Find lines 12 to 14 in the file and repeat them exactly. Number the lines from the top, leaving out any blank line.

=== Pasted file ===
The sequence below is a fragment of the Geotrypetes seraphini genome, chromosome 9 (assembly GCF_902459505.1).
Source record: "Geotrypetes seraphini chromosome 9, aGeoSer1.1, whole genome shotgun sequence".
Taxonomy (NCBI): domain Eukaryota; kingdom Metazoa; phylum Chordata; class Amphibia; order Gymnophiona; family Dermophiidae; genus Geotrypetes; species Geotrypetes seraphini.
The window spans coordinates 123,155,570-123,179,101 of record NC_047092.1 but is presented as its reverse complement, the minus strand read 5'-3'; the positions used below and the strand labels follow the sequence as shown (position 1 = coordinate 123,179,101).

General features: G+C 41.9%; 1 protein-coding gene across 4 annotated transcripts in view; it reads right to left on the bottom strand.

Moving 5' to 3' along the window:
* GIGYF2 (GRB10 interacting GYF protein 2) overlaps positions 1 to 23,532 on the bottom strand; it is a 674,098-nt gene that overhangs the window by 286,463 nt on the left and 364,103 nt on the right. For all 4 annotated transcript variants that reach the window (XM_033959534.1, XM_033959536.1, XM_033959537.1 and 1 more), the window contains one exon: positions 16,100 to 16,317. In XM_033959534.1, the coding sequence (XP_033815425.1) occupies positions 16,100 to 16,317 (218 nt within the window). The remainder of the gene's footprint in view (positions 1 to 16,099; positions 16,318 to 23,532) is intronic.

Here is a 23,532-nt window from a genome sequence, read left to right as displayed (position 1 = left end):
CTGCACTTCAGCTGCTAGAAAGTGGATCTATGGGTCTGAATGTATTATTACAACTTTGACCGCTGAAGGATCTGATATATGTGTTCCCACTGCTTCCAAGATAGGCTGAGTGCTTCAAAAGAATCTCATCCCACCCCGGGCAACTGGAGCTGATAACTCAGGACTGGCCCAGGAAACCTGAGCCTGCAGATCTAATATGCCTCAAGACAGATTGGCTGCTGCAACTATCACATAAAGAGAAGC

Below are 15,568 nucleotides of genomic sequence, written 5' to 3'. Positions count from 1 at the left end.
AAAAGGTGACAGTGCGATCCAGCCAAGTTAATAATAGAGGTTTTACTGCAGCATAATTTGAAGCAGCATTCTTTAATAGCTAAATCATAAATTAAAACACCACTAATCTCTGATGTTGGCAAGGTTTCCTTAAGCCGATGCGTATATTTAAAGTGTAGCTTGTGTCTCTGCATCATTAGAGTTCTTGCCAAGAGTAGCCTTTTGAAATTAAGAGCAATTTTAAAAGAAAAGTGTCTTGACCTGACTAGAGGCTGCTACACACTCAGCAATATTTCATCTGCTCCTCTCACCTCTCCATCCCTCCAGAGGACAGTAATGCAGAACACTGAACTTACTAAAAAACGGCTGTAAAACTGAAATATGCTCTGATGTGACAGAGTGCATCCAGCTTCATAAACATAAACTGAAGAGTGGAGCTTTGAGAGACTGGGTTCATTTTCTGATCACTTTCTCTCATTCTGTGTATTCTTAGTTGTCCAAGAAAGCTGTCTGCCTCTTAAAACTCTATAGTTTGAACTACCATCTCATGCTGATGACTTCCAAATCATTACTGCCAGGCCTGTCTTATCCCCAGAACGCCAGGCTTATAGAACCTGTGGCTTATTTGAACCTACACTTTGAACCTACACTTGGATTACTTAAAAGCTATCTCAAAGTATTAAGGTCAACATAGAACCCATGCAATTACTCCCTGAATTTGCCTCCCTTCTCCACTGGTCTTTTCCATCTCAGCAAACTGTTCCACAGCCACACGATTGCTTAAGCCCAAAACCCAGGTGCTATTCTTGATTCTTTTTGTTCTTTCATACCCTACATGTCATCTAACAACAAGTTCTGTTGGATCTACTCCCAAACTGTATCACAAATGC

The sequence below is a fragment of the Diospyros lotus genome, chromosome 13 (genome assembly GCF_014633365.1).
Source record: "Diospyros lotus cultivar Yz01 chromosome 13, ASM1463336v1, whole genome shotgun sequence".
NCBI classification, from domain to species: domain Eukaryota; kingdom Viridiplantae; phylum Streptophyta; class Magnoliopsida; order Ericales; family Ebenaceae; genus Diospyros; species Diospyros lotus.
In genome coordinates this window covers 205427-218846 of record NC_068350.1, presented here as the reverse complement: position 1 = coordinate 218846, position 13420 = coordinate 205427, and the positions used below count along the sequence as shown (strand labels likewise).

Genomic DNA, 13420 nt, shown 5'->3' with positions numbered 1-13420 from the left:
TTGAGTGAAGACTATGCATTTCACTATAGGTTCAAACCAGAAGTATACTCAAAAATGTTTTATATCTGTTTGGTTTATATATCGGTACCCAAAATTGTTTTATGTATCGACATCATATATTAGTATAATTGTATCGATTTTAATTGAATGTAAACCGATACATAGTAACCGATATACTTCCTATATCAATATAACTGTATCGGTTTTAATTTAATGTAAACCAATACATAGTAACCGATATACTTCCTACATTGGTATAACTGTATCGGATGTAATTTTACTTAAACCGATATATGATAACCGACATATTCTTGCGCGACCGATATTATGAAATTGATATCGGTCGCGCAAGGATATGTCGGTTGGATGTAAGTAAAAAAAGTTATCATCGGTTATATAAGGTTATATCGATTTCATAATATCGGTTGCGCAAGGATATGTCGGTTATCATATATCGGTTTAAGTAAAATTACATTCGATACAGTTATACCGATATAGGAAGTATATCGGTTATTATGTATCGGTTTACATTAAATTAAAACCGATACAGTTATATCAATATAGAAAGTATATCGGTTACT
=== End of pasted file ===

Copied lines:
The sequence below is a fragment of the Diospyros lotus genome, chromosome 13 (genome assembly GCF_014633365.1).
Source record: "Diospyros lotus cultivar Yz01 chromosome 13, ASM1463336v1, whole genome shotgun sequence".
NCBI classification, from domain to species: domain Eukaryota; kingdom Viridiplantae; phylum Streptophyta; class Magnoliopsida; order Ericales; family Ebenaceae; genus Diospyros; species Diospyros lotus.